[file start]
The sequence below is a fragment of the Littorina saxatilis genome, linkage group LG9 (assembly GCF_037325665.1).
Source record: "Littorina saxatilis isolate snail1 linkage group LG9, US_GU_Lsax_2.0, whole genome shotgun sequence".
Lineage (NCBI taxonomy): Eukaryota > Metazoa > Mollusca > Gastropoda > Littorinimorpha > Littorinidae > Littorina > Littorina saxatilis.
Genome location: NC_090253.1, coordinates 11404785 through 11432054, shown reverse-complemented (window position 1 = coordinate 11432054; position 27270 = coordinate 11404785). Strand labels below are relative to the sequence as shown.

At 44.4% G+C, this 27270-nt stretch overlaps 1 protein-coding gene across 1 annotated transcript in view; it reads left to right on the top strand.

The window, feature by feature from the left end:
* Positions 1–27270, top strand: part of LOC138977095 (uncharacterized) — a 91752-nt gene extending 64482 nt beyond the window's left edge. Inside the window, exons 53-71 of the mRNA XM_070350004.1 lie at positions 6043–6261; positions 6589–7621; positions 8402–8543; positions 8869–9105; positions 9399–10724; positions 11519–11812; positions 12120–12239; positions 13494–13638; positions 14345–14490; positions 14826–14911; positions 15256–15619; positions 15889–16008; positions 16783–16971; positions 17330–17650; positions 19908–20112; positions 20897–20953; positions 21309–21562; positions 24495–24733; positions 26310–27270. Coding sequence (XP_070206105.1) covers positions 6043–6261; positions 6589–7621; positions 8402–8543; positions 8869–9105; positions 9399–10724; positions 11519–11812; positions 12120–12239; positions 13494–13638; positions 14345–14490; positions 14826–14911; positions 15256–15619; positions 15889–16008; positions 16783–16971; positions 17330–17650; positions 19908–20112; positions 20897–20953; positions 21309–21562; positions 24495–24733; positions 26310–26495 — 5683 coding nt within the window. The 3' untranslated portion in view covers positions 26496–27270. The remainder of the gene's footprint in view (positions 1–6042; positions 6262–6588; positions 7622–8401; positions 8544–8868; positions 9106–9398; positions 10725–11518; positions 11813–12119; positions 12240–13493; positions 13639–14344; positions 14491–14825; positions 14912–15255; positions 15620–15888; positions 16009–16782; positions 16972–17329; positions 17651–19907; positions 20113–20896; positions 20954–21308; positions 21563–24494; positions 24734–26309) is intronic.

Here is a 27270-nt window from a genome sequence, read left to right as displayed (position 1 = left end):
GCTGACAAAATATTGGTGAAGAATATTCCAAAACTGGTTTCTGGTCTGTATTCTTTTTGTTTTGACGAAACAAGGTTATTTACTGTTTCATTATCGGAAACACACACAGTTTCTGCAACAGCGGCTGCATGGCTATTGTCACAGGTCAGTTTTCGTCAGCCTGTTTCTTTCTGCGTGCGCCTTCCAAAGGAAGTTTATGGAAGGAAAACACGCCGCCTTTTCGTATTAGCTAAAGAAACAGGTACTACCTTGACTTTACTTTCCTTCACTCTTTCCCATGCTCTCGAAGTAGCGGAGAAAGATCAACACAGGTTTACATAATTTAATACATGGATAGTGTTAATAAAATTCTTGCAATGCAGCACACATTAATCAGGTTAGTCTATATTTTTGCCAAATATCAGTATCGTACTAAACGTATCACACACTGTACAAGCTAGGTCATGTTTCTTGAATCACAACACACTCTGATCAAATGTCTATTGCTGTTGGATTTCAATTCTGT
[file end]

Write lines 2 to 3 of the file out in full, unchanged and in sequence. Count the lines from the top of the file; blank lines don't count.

Source record: "Littorina saxatilis isolate snail1 linkage group LG9, US_GU_Lsax_2.0, whole genome shotgun sequence".
Lineage (NCBI taxonomy): Eukaryota > Metazoa > Mollusca > Gastropoda > Littorinimorpha > Littorinidae > Littorina > Littorina saxatilis.